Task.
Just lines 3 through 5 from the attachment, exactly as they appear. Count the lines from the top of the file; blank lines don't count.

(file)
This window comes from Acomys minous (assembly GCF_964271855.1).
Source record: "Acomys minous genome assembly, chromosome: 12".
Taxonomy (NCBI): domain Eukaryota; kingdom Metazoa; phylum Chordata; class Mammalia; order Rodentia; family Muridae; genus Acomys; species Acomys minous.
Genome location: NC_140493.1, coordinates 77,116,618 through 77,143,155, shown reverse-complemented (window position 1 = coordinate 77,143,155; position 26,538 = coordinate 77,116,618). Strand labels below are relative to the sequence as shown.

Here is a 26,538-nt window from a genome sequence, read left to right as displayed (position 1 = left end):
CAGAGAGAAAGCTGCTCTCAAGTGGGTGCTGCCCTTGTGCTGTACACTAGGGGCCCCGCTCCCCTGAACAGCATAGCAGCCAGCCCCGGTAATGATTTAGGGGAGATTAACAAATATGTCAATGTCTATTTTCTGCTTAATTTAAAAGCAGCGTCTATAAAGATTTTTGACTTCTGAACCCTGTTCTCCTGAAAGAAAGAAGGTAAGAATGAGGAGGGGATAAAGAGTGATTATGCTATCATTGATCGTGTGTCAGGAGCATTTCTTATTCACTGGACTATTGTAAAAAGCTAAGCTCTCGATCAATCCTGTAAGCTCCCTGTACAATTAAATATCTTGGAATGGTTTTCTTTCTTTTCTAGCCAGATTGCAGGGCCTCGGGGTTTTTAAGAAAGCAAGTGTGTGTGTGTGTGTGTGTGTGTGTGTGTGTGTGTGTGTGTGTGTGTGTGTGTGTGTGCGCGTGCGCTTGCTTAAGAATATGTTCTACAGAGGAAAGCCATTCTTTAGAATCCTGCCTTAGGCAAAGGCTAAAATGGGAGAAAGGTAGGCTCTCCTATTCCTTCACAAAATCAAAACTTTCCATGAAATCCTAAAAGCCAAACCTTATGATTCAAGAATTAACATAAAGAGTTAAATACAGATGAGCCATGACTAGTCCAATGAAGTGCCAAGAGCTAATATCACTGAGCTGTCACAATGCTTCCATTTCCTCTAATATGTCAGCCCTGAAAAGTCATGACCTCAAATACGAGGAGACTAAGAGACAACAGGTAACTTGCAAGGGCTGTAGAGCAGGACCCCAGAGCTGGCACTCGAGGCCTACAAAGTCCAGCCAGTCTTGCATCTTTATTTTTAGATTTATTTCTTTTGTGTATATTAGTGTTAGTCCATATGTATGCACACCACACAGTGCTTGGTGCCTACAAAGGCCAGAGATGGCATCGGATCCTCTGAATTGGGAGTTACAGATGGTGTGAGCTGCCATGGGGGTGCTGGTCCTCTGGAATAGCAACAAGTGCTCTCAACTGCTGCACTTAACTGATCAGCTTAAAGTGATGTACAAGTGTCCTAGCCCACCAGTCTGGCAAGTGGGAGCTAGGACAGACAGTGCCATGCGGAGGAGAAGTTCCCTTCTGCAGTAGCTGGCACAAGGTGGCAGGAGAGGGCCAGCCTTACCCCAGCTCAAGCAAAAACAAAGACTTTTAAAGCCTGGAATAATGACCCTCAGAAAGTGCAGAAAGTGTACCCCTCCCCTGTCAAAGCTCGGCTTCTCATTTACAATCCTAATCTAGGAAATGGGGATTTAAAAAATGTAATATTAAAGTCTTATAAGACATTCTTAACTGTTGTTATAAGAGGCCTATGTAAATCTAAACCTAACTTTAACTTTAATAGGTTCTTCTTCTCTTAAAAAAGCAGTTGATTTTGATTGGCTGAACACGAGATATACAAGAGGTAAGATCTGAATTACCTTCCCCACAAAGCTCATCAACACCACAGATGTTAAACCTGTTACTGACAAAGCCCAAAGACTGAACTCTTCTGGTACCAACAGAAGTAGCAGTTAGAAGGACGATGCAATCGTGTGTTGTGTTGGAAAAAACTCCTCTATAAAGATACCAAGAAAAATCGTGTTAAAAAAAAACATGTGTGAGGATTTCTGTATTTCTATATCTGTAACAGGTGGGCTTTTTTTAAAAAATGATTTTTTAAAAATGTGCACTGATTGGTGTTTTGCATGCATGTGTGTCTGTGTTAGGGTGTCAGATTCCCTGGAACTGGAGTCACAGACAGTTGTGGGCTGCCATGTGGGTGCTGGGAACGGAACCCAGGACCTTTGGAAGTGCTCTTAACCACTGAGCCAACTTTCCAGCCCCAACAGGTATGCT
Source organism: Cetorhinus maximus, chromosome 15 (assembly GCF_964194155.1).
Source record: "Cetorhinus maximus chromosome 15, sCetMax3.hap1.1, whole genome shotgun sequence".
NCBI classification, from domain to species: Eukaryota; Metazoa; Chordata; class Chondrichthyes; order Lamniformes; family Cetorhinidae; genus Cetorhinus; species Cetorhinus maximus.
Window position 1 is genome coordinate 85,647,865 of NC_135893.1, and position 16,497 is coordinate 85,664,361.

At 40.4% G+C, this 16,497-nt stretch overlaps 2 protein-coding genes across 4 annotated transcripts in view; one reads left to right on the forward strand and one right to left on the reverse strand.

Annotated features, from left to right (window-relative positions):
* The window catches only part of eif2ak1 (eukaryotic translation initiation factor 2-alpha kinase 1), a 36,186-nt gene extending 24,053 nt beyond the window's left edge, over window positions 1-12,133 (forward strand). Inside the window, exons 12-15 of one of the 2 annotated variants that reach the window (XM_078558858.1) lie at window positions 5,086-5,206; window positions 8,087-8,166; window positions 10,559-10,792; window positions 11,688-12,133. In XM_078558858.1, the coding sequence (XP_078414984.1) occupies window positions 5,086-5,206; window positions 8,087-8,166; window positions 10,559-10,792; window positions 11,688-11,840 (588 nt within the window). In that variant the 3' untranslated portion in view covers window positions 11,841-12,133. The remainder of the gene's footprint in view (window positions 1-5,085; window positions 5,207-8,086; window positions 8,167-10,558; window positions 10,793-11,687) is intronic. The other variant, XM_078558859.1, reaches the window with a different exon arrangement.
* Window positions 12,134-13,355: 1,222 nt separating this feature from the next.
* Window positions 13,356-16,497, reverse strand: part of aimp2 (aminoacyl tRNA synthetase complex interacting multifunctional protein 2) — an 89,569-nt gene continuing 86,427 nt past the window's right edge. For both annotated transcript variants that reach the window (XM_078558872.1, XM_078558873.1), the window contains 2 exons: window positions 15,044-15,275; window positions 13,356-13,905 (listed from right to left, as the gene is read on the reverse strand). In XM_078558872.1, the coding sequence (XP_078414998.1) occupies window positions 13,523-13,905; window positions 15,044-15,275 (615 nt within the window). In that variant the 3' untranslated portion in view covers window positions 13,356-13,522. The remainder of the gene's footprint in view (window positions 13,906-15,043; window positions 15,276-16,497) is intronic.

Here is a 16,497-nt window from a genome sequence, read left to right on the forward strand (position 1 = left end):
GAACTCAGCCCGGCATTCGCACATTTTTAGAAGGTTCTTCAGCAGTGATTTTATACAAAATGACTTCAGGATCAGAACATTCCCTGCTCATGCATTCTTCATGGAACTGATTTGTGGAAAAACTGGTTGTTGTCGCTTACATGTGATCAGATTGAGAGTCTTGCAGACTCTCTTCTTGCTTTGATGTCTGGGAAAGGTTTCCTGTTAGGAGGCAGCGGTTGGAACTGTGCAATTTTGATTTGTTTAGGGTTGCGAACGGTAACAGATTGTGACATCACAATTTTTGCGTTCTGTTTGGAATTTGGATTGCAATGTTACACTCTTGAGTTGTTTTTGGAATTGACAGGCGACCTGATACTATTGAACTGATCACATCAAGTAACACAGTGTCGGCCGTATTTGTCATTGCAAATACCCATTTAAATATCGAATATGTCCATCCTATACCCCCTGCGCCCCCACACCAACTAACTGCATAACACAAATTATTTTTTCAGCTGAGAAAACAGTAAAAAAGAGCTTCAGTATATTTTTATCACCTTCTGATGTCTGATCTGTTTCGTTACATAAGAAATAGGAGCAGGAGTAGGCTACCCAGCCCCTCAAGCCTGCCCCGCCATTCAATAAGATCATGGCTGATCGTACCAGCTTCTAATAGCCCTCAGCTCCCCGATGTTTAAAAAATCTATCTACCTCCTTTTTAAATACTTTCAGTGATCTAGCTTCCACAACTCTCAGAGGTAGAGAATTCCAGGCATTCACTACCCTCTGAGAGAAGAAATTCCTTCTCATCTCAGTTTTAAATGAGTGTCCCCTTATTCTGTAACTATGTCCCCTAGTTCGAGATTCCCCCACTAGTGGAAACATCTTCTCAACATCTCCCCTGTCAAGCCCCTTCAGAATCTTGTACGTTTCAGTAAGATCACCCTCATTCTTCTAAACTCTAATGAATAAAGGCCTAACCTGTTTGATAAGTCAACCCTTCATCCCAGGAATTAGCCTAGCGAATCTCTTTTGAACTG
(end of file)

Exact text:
Taxonomy (NCBI): domain Eukaryota; kingdom Metazoa; phylum Chordata; class Mammalia; order Rodentia; family Muridae; genus Acomys; species Acomys minous.
Genome location: NC_140493.1, coordinates 77,116,618 through 77,143,155, shown reverse-complemented (window position 1 = coordinate 77,143,155; position 26,538 = coordinate 77,116,618). Strand labels below are relative to the sequence as shown.

Here is a 26,538-nt window from a genome sequence, read left to right as displayed (position 1 = left end):